As I took a few minutes recently to review stories and a news release about my retirement next year, I thought to myself, “It sounds like they are writing my obituary!”
The thought made me chuckle. It is natural, I suppose, for media coverage of this nature to have an air of finality, but I have never viewed my retirement as a stopping – or a final resting! – point. I do, however, believe it is time to move on to pursue other interests.
I also am quite ready for someone else to take up what I have long considered to be my most important task as president: to advance the university’s mission to educate students “to become morally responsible leaders who think critically, act wisely, and work skillfully to advance the common good.”
That is a lofty charge, and one I have never taken lightly. For more than two decades it has inspired me and motivated me. I truly believe that as long as the university remains focused on this singular objective, it will continue to render its optimal service to society: to change for the better the lives of countless students, and in the process to change the entire equation.
I see the mission statement etched in bronze on the wall outside my office every daywhen I walk in. It has been for me a constant reminder of what we’re about. At timesit has even served as an examination of conscience – for me and for the institution.
I am proud to say a culture of service exists here at St. Thomas. Many professors and staff members could make more money in other occupations or less-demanding circumstances, but they remain here because they identify with our mission and the purpose of a St. Thomas education. They love to interact with students – to teach, to mentor, to advise and to coach – and they unselfishly share a common goal of providing the best possible education for each and every student.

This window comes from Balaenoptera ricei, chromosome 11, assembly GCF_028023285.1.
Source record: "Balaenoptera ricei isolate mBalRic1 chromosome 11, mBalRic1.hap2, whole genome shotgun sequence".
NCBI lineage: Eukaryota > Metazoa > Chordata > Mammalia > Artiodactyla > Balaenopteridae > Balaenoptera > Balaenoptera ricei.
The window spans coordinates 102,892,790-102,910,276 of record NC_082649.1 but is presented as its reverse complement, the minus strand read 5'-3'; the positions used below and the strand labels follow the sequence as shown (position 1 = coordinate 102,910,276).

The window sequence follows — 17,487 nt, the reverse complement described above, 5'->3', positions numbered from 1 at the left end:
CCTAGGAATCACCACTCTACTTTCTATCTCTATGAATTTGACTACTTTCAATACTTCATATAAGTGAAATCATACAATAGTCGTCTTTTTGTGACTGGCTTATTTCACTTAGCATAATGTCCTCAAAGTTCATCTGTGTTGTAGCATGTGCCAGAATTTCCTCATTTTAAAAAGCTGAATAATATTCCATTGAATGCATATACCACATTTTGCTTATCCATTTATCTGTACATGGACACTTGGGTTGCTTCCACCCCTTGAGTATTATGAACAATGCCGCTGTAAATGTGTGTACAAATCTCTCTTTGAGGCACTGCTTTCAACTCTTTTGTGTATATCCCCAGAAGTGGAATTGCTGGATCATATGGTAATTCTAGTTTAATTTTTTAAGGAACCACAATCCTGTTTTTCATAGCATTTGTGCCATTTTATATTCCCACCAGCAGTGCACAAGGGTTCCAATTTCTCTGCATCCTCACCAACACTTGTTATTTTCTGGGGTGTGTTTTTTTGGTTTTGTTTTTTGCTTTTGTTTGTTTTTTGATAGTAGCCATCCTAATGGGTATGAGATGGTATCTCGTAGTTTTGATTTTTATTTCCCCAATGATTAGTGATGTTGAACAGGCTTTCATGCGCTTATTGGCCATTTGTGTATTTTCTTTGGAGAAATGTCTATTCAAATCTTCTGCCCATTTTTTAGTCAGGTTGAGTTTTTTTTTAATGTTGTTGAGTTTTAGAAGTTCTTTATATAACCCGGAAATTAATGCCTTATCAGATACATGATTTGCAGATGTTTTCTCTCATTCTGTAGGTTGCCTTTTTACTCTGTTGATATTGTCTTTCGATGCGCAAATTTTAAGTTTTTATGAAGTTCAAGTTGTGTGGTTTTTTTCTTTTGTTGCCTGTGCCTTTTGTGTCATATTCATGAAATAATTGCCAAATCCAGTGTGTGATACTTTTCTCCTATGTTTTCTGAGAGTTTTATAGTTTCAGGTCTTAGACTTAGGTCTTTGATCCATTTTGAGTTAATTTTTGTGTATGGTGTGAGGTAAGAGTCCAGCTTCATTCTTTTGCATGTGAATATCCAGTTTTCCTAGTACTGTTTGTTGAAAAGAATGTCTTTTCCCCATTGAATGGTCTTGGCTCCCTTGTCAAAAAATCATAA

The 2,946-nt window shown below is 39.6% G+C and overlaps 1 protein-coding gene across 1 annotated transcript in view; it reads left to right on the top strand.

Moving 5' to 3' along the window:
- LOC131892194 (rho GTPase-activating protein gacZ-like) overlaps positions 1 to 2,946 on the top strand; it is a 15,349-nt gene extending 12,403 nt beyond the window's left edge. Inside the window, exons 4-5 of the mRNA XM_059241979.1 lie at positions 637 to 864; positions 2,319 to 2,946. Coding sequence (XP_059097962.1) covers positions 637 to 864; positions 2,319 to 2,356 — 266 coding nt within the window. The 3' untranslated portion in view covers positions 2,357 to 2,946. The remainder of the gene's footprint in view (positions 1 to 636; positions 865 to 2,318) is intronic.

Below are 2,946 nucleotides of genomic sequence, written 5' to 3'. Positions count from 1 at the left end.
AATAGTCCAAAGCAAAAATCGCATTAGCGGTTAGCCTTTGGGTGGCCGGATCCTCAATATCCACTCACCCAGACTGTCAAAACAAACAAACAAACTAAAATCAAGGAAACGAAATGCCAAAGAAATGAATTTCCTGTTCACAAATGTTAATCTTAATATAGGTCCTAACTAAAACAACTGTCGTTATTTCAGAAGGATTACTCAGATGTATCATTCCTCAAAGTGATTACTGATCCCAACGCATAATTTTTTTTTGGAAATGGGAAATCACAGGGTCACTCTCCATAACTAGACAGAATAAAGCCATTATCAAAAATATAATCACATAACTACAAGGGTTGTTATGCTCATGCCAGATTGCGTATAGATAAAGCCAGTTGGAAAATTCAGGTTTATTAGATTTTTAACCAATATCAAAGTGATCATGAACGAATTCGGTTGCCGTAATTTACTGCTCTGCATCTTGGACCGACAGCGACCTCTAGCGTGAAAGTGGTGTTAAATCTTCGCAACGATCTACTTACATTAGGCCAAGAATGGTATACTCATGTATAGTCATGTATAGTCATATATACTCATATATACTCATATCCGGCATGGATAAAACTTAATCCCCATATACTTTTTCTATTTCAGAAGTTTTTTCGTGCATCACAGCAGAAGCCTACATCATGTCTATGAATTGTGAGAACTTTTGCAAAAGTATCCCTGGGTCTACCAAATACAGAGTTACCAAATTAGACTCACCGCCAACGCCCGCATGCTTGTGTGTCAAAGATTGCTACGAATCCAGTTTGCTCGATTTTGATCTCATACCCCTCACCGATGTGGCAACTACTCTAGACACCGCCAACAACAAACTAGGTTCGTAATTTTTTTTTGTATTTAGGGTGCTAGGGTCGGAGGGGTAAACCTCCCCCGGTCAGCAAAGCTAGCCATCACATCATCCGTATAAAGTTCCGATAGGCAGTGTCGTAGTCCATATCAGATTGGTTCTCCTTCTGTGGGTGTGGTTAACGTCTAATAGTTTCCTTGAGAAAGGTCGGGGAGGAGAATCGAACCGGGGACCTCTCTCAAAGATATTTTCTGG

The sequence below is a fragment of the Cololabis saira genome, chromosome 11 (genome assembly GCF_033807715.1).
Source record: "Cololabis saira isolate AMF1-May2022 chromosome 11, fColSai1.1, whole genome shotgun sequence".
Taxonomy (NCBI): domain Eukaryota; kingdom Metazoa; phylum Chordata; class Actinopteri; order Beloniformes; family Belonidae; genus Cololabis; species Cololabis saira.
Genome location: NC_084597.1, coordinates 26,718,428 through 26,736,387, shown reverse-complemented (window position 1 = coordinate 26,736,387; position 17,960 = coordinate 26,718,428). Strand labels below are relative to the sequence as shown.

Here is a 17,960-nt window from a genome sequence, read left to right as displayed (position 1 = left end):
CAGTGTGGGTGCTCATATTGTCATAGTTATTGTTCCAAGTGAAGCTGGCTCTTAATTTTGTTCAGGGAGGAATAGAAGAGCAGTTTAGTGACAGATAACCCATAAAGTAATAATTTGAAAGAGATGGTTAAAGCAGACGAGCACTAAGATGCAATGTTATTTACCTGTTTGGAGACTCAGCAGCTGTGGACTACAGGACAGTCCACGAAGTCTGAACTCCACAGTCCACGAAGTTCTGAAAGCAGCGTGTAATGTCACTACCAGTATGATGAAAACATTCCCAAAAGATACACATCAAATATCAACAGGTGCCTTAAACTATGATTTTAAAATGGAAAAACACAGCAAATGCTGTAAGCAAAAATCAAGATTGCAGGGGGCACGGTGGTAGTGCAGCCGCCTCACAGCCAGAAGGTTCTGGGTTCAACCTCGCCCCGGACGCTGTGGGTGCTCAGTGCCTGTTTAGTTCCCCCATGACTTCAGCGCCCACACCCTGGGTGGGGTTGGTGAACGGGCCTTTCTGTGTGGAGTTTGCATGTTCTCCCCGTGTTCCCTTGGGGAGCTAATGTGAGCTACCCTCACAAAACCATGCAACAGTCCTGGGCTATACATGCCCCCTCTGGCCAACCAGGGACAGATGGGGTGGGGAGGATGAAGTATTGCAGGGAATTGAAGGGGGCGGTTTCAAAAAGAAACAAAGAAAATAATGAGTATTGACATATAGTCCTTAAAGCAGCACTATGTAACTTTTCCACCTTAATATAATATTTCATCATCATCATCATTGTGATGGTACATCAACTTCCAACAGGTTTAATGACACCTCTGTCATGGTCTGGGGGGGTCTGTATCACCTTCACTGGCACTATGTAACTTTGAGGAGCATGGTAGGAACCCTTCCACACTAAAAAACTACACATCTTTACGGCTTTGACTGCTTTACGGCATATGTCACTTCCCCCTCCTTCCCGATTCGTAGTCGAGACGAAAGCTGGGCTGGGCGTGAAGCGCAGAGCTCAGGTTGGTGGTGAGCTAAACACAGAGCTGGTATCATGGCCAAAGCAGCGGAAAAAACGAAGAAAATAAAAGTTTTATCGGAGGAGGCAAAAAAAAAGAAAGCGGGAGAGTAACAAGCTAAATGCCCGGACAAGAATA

As it turns out, so do I – and that is why I have remained in education my entire adult life. I got my start, after ordination from the St. Paul Seminary more than four decades ago, as a religion teacher at St. Thomas Academy. I completed my doctoral studies and taught theology when this was the College of St. Thomas. After that I served as spiritual director and dean of formation at the seminary. Even when I left for six years to serve as rector of the Basilica of St. Mary, I remained active at St. Thomas as an adjunct faculty member and a trustee; and I was delighted to return to campus as president in 1991.
My decision to retire next year didn’t exactly come as a surprise to many colleagues and friends who know where we are in pursuing significant milestones. Over the next year, we will wrap up another successful fundraising drive – our $500 million Opening Doors capital campaign – and enter the final stages of receiving our decennial reaccreditation from the North Central Association.
It’s no secret, either, that I will turn 70 next spring. That’s a nice round number, and it is the same age at which my predecessor, Monsignor Terrence J. Murphy, decided to retire. As I looked at the convergence of these several events, I realized that 2013 would be an appropriate time to hand over the keys to my office to a successor who I have no doubt will serve with energy and distinction as our 15th president, carrying out our mission perhaps in ways that I cannot even begin to imagine.
I wouldn’t want it any other way.
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